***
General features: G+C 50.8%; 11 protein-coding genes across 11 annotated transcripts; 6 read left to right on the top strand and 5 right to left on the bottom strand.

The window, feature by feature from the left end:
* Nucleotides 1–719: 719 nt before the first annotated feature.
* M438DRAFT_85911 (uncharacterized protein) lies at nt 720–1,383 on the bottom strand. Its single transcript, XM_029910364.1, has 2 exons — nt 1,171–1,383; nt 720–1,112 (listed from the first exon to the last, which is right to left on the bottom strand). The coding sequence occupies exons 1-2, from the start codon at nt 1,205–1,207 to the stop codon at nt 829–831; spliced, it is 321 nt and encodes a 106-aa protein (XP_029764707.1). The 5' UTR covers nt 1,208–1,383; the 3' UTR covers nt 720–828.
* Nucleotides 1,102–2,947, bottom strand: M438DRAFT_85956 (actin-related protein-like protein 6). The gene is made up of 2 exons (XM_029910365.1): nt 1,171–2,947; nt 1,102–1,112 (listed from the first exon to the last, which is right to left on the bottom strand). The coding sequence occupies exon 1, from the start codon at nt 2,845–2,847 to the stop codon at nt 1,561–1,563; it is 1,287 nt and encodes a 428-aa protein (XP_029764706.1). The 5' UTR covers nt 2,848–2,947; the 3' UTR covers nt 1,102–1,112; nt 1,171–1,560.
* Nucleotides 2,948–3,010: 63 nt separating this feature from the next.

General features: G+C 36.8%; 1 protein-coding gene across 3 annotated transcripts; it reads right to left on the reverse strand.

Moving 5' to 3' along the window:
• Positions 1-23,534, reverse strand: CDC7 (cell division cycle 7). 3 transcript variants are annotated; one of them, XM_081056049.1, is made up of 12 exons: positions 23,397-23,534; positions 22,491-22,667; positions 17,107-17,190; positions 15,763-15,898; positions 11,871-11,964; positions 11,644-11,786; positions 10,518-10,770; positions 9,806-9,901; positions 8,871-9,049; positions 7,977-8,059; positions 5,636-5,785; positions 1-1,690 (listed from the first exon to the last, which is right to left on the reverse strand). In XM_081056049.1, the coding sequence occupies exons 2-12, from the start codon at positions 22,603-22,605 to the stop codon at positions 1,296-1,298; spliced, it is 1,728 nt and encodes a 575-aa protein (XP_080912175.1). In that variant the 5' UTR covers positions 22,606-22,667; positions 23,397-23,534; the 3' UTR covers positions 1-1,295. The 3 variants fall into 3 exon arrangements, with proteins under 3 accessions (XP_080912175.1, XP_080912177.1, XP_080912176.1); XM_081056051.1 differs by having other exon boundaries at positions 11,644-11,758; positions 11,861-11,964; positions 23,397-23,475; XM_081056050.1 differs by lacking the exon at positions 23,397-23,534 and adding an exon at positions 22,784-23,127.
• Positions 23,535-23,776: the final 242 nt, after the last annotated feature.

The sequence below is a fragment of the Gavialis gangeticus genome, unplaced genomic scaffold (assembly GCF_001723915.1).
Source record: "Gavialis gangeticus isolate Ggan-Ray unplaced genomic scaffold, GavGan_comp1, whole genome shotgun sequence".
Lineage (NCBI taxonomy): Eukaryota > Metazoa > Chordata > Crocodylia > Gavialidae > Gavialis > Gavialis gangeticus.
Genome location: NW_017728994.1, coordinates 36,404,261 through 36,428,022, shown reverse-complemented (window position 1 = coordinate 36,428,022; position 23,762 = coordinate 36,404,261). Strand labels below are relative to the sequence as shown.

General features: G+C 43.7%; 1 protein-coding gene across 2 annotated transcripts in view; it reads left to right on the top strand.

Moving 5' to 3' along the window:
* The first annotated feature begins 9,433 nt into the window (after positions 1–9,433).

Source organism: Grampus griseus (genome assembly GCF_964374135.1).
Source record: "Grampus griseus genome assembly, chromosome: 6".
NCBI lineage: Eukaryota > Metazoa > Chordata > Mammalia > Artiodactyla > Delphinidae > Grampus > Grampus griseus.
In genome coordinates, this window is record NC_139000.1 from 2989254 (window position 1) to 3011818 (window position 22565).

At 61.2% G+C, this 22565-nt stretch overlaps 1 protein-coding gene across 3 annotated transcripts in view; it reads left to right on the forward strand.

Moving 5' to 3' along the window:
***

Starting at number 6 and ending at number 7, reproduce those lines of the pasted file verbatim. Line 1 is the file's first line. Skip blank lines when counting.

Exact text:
* Nucleotides 2,948–3,010: 63 nt separating this feature from the next.

General features: G+C 36.8%; 1 protein-coding gene across 3 annotated transcripts; it reads right to left on the reverse strand.